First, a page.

Don’t blame Luis Suárez for lack of ethics in professional sport

Opinion: People shouldn’t bite people, but football’s reforms need to start at the top


The decision of Liverpool football club to keep its star player Luis Suárez, despite his bizarre biting of Chelsea defender Branislav Ivanovic in a Premier League match on Sunday, has sparked renewed debate as to whether the extraordinary amounts of money swirling around the top echelons of modern soccer are corrupting the game.

While Liverpool manager Brendan Rodgers was quick to criticise the Uruguayan striker and to say no player was irreplaceable, the decision not to sell the club’s leading goalscorer appears to be in conflict with Rodgers’s claim that Liverpool is determined to hold on to its treasured “values and ethics”.

Suárez, who has been criticised by his sponsor, Adidas, and has been fined an undisclosed amount by his club, was given an eight-match ban last season for using racially-abusive language towards a Manchester United player, Patrice Evra. He may now face an even longer period on the sidelines.

In November 2010, he was given a seven-match ban by the Dutch Football Association and fined by his then club Ajax for biting Otman Bakkal of rival club PSV Eindhoven.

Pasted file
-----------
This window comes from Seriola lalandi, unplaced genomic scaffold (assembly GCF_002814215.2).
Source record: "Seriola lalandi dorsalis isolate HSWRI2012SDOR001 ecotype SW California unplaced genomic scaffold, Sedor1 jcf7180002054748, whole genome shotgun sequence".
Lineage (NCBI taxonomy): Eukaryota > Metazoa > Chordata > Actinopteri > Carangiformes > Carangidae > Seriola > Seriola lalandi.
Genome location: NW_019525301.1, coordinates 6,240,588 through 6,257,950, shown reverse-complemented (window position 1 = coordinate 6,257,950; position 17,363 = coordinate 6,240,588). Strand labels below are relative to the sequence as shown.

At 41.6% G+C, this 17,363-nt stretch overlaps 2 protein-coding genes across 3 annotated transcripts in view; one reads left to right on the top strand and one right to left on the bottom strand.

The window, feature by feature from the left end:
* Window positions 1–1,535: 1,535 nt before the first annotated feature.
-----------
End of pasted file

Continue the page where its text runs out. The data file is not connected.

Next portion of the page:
British prime minister David Cameron rowed into the Suárez row when his spokesman said it would be “very understandable” if the Football Association took into account “the fact that high-profile players are often role models” when deciding on the player’s punishment.

The trajectory taken by recent events at Sunderland has also made people wonder at the potentially malign influence of money on the world’s most popular game.

The appointment of Paolo Di Canio, an avowed admirer of the Italian dictator Benito Mussolini, as Sunderland’s new manager some weeks ago, caused a storm of controversy and prompted the resignation of the club’s vice chairman, the former British foreign secretary David Miliband. Di Canio, who has been fined in the past in Italy for making the fascist salute while on the pitch, has a tattoo on his back that includes the face of the dictator who was one of Hitler’s allies during World War II.

Unease at the controversial appointment did not last long, however. Just three matches into his tenure, Di Canio is now something of a hero having overseen Sunderland’s thrashing of local rivals Newcastle in his second game as manager and followed that with a win over Everton. The team is now six points clear of the Premier League relegation zone. In a year when the TV rights for showing matches in England’s top division are subject to a new three-year deal totalling £5.5 billion, relegation can lead to a club’s long term decline.

Factors such as these put Liverpool’s reaction to the Suárez bite in a particular context. That said, it is important to remember that Dublin GAA defender Kevin O’Brien is currently contesting an alleged biting offence against Donegal’s Paddy McBrearty during a league match on April 7th. Violence on the pitch is not confined to highly-paid soccer stars, as anyone who regularly attends GAA matches will aver. And a club’s tendancy to stand by a star player is likewise common outside the world of professional sport.